Who is the Diverse Nurse?
My name is Dawn Jarvis and I am known as the #DiverseNurse. I am a Registered Nurse and Lifestyle Entrepreneur, motivational speaker, inclusive leadership coach and a #diversity and #allyship strategist. I also have over 35 years experience of working in the English National Health Service (NHS).
People ask me how did I get here? Tell me about your journey.
Well, I was born in Loughborough Leicestershire in the East Midlands, the first child of Jamaican parents who came here as immigrants as part of the Windrush generation. Loughborough is (or was) an industrial town and there were not many Jamaican families there when I grew up there in the 1970s. In fact, there were about four families and we knew all of them. It was quite an isolating experience and I remember very clearly being a little Jamaican girl at home and trying to be an English child at school. A dual identity that remains to this day and one I have since found out is shared by many children of immigrants, particularly those from the Caribbean.
I became a #nurse because it was a childhood ambition. My mum was a nursing assistant in an old people's home and she bought me a nursing outfit for my fifth birthday, which I was delighted with. We also had an assembly at school where we had to say one line on the topic “ when I grow up I want to be...”. I asked my mum what should I say because I really had no idea and she said “say you are a nurse, like your Mum”.
So, the die was cast and that became my ambition, my dream and my ticket out of Loughborough. Things were difficult at home and the 70s was a bit of a hostile environment for immigrant families for various reasons, economics, politics and racism mainly. I felt very afraid and underconfident most of the time and dreamed of the time I could move away to London, where there were more black people.
I watched tv shows about nurses “Angels”, "General Hospital" and “The Young Doctors”. I joined the St Johns Ambulance service cadets where I met other girls who wanted to be nurses. Our brigade leader was a nurse and we learned how to bandage like pros. Those dreams kept me going from five to the age of eighteen when I moved to south London and started my career as nurse.
My nursing career has been most fulfilling but it has had its ups and downs. I would say that I have had a portfolio career - I have worked as a staff nurse, head of children’s nursing, a change manager, a service improvement lead, worked in quality surveillance, assurance and improvement, in workforce development. I have been a commissioner of health services and a regulator.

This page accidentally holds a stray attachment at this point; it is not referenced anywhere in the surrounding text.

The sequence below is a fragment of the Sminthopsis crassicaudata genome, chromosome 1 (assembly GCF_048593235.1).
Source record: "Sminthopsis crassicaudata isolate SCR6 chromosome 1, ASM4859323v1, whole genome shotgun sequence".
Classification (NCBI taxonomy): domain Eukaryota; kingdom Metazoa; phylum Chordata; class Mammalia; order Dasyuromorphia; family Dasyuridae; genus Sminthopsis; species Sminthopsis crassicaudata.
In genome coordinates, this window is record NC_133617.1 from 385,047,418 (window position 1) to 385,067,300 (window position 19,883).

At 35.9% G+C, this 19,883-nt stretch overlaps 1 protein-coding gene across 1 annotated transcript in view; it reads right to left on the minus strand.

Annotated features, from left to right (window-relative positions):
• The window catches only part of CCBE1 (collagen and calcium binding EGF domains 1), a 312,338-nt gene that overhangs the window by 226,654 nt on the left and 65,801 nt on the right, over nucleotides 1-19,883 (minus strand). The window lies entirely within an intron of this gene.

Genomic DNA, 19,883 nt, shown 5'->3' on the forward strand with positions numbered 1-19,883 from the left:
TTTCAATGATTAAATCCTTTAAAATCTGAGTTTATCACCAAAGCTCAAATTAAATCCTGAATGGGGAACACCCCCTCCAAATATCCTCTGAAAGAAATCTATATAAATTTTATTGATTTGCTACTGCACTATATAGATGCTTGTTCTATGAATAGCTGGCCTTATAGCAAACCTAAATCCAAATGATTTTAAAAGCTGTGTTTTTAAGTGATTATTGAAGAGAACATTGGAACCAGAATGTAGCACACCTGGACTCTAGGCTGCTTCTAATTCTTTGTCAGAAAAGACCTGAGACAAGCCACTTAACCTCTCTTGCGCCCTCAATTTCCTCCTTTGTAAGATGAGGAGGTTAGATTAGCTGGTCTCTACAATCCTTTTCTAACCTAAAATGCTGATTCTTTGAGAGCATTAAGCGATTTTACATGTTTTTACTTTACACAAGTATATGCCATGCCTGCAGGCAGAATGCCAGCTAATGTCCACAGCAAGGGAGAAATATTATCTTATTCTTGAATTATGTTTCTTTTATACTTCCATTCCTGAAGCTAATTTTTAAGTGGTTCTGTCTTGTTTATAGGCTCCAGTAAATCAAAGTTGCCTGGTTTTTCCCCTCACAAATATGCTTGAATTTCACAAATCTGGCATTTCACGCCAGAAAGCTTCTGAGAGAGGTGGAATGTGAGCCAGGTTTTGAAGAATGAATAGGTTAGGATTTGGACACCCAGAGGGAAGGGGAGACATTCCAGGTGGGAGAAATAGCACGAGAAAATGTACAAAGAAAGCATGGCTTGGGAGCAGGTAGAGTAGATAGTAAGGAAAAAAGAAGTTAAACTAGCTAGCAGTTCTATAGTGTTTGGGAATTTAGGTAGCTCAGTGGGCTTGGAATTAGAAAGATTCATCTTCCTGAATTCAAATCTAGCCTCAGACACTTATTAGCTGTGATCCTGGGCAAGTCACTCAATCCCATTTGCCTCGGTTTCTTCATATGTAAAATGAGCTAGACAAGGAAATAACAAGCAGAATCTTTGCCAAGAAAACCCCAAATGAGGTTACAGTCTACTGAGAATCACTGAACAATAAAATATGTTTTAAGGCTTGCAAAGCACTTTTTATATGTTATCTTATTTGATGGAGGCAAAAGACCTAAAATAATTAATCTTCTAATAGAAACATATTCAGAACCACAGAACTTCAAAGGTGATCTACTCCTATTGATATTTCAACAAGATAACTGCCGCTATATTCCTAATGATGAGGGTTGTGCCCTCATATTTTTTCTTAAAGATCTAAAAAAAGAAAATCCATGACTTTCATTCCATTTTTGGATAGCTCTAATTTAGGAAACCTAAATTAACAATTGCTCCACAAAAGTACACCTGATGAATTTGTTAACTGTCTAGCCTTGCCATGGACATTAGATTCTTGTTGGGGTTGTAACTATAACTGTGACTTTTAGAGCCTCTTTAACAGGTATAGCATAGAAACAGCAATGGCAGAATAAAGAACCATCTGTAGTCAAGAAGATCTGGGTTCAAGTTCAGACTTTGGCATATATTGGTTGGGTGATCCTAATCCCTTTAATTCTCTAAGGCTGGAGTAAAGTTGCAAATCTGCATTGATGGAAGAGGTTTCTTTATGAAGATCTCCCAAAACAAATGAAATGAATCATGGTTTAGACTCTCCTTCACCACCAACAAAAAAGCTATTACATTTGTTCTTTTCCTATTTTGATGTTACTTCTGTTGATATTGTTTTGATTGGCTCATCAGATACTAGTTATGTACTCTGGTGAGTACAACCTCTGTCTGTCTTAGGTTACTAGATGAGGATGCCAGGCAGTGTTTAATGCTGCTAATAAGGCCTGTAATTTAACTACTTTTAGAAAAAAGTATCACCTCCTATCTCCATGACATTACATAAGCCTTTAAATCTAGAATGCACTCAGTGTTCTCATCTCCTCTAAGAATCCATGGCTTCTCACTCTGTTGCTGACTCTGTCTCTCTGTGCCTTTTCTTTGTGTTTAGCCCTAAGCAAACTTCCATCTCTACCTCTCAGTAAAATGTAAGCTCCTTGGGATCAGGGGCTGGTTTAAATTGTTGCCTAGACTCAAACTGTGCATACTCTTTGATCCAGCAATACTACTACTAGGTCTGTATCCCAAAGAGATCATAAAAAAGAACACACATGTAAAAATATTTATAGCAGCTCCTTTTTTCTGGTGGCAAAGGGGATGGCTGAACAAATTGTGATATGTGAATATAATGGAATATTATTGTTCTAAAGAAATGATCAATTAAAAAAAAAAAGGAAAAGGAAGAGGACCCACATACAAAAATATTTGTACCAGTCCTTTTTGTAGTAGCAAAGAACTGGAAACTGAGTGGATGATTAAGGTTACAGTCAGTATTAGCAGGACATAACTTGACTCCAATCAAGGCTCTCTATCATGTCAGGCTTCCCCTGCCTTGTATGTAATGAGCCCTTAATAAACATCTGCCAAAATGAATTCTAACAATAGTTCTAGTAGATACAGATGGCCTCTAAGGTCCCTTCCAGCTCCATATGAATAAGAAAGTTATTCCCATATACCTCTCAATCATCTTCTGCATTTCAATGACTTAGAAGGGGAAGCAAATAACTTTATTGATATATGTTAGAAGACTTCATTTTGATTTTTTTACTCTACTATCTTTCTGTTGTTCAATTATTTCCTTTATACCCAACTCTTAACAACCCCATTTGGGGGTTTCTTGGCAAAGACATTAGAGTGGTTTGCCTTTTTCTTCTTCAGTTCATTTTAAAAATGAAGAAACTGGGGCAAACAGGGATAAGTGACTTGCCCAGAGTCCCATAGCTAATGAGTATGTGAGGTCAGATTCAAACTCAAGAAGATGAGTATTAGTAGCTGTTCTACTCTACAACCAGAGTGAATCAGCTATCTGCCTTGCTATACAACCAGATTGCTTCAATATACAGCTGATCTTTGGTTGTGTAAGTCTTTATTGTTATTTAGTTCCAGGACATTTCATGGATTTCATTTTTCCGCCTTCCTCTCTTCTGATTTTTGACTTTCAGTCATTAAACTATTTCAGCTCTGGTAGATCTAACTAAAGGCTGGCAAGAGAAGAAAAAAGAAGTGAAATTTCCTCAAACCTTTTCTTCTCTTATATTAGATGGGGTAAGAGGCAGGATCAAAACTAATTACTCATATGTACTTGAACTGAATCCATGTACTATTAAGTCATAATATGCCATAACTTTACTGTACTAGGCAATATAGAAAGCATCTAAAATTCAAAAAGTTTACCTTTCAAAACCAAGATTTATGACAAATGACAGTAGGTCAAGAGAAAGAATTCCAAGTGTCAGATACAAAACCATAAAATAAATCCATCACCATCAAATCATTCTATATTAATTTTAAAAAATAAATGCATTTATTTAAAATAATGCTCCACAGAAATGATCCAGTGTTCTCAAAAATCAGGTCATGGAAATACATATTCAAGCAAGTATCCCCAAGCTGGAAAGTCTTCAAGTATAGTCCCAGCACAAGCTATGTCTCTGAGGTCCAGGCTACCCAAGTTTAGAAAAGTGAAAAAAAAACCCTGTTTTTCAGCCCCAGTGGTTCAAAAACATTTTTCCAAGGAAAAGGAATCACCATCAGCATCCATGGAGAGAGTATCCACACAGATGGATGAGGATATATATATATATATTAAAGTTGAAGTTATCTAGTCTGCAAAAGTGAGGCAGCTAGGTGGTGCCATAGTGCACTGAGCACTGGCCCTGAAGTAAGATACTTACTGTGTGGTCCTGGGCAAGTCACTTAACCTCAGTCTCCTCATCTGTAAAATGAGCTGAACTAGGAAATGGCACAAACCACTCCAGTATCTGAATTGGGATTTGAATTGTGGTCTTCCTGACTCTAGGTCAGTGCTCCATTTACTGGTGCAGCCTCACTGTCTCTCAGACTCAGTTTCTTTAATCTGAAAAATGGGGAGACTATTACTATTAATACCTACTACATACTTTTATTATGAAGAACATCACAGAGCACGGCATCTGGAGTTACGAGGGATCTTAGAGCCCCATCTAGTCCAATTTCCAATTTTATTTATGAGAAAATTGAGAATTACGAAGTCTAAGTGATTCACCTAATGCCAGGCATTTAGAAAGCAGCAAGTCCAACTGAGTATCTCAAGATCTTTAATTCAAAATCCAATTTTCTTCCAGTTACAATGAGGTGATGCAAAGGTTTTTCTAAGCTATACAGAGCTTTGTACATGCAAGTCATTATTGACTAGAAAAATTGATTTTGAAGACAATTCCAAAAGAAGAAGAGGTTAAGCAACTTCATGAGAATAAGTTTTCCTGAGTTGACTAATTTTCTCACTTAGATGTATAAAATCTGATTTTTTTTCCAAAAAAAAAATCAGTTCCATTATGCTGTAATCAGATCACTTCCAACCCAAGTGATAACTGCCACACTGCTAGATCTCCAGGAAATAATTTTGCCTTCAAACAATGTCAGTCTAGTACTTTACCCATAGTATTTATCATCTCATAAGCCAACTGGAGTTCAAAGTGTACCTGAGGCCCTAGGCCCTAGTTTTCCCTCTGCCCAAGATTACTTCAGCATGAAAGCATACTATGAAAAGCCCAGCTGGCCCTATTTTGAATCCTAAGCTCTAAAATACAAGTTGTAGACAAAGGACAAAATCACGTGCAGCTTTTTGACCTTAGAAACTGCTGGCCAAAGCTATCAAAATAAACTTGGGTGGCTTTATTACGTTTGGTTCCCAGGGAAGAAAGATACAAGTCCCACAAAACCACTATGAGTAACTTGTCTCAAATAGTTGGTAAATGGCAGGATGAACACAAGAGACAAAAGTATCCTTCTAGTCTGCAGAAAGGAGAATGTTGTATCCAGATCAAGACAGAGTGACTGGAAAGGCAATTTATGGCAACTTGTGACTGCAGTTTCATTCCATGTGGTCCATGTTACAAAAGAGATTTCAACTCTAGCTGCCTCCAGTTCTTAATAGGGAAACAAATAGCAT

I once had ambitions to be a Director of Nursing or a Chief Executive but that was not to be. I found working as a black health professional very difficult at times. And that feeling of being the only black person in the room, especially when working at senior level, was a struggle and reminded me of being a child in Loughborough.
I did all the usual things - I got married, had kids, got divorced, became a single parent and was diagnosed with Attention Deficit Disorder (ADD) in my fifties. I worked full time throughout that and my nursing career helped me to do it, for which I am grateful. But all of that, and some of the barriers that come with my diverse lived experience as a black woman did not help. I also, along with a lot of other people, went through a lot of service reorganisations, five by the time I left the NHS in 2020.
What is my passion?
My passion is to make a difference for communities who are from or who are descendants of communities of the African diaspora. #Covid-19 changed everything and the disproportionate effect on communities that “look like me” has given me all the impetus, confidence and motivation to continue as a #nurseentrepreneur. My lived and observed experience in the NHS allows me to use all the skills that I acquired during my nursing career to help nurses and other healthcare staff who are transitioning into #leadership roles, and to do that authentically and sustainably. My work allows me to help #healthcareexecutives transform their #inclusion objectives into sustainable cultural change. My focus is on allyship to secure lasting change that is needed in a post pandemic world.
So how can I help you?
My mission is to inspire people, organisations and business owners to find their voice, to speak and be heard and to build the confidence to have courageous conversations that create compassionate and equitable cultures, enabling optimum health and well being for all communities. I do this through #motivationalspeaking, #writing, #coaching, #mentoring and helping people to create actionable plans that diversify leadership teams and empower staff whilst utilising 35 years’ experience as a senior leader in the English NHS.